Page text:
Back up on the divide, the trail closely follows the ridgetop for another 2 or 3 miles, providing excellent views into the Swamp Creek drainage to the left and the Bear Lakes area to the right. The Bear Lakes themselves, though, remain hidden. Shortly past the signed fork to the Bear Lakes (“bear” left), trail #360 shifts to the Swamp Creek side and contours alongside the mountain. The views of Buck Lake, looking rather forlorn in a green meadow below huge Wanless Lake that appears to be suspended high up below Engle Peak. The trail crosses a few talus slopes and passes impressive rock formations. Shortly before the gap below Carney Peak (ie, Buck Pass, which leads to the Geiger lakes), there is a fork on an extensive talus slope at the 20-mile mark. The Swamp Creek trail heads left, downhill, while the right leads up to Buck Pass. The downhill route declines sharply over the next four miles, but this is accomplished via a series of switchbacks, with the length in between nearly a mile long!
At the bottom you approach Swamp Creek. There are few trees, but the grasses and flowers and shrubbery are high and thick and obscure the trail. Near the creek, take whatever remnants of trail you can find and climb uphill for perhaps half a mile to find the object of this hike in a pretty meadow. It’s relatively shallow, at least compared to the huge Wanless Lake that feeds it from up high, but suitable for a dip nonetheless. The water is cold and refreshing!
Seeing on the map the trail ultimately follows the opposite, western shore of Swamp Creek, we decided to use a few boulders in the lake to accomplish the crossing with dry feet. This turned into a colossal mistake. On the far side we found a dry creek bed, which was easy to follow, but shortly merged into Swamp Creek. Thus we scrambled up a steep wooded hillside and bushwhacked in difficult terrain down to the place where we should have crossed. A giant boulder field cleared the vision, but was tedious to traverse, and on the other side more of the mountain ash, alder, and elder shrubbery awaited us, no doubt harboring bears and moose and other unsavoury characters. None made themselves known, but ticks showered us en masse. After a rather tedious mile, an extensive meadow provided relief, and then we found the proper crossing. As it turned out, that crossing may have caused wet feet, but the flow was light and the detour not warranted. Stay on the trail!
For the next 7 or 8 miles, the trail leads along Swamp Creek, staying high above it at first, but later moving right alongside. There are a few tributaries to cross, each an easy rock-hop. Once you leave the wilderness, and the creek swells, you may spot beaver lodges in the river below as you cross one of numerous talus slopes sliding down from Goat Ridge. Just when you think you’ve seen all the talus in the world there is one more. At the Swamp Creek trailhead, you’ll find 2 informative placards detailing the events of the 1910 “Blowup” that cost four lives in the Swamp Creek drainage. Most firemen survived by climbing or digging into the talus slopes on Goat Ridge, but those trying to outrun the flames perished.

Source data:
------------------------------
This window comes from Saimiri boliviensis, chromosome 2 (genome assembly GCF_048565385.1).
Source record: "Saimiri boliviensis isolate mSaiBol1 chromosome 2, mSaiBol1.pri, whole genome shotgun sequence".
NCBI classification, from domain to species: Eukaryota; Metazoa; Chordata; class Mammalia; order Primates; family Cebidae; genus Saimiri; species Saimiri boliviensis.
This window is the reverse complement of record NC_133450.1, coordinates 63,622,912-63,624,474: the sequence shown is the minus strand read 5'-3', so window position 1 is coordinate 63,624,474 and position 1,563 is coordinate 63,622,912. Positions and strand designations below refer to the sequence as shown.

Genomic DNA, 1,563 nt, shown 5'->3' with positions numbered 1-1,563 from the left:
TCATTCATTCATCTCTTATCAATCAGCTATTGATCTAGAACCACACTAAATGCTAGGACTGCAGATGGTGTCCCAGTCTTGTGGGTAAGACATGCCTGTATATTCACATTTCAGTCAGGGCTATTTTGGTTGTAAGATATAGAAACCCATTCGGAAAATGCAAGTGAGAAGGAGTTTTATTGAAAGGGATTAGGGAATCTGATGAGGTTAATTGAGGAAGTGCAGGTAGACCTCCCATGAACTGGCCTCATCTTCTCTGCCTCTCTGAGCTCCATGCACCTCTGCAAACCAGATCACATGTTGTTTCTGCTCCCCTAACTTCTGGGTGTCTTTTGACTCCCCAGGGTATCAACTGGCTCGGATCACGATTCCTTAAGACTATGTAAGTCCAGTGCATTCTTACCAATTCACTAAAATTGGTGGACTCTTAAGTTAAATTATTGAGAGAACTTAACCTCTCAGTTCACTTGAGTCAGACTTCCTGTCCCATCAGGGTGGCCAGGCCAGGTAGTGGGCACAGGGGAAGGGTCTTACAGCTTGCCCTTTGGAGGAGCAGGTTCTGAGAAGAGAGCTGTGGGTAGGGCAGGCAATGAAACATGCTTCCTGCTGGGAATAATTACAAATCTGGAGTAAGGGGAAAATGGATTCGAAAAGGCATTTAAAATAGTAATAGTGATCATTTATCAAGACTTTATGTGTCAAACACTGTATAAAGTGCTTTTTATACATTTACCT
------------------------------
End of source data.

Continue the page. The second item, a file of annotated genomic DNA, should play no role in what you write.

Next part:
From the Swamp Creek trailhead it’s about six miles back to the car, mostly on gravel roads. Obviously, this is easiest accomplished by means of a shuttle, which did not have. Neither did we have the foresight of hiding a bike in the woods, thus it was a two-hour hike by the light of the headlamp, because daylight left nearly complete while still on the Swamp Creek trail. Unless you camp at the trailhead (we drove and arrived at the trailhead at 8.30 am, having lost an hour as Montana is on Mountain time) or run partway, you, too, will finish by candlelight. We arrived at the car on the stroke of midnight. But it was all so worth it!
Enjoy this hike? Let us know in the comments below!
- Lack of water on the ridgetop makes it difficult to turn this loop into a backpacking route. The best bet is to hike to Baree Lake on the first day (about 15 miles), then to Buck Lake on the second (about 10 miles) and out on the third (about 7 miles to the Swamp Creek trailhead or 13 to the car).
- There are a few opportunities to extend the hike. Several trail connect #903 (Canyon Ridge) and #360 (Cabinet Divide) to FR-148. Buck Pass opens up the Geiger lakes. A cross-country scramble could lead up to Wanless Lake, a very rough, steep climb (a 600-foot talus slope).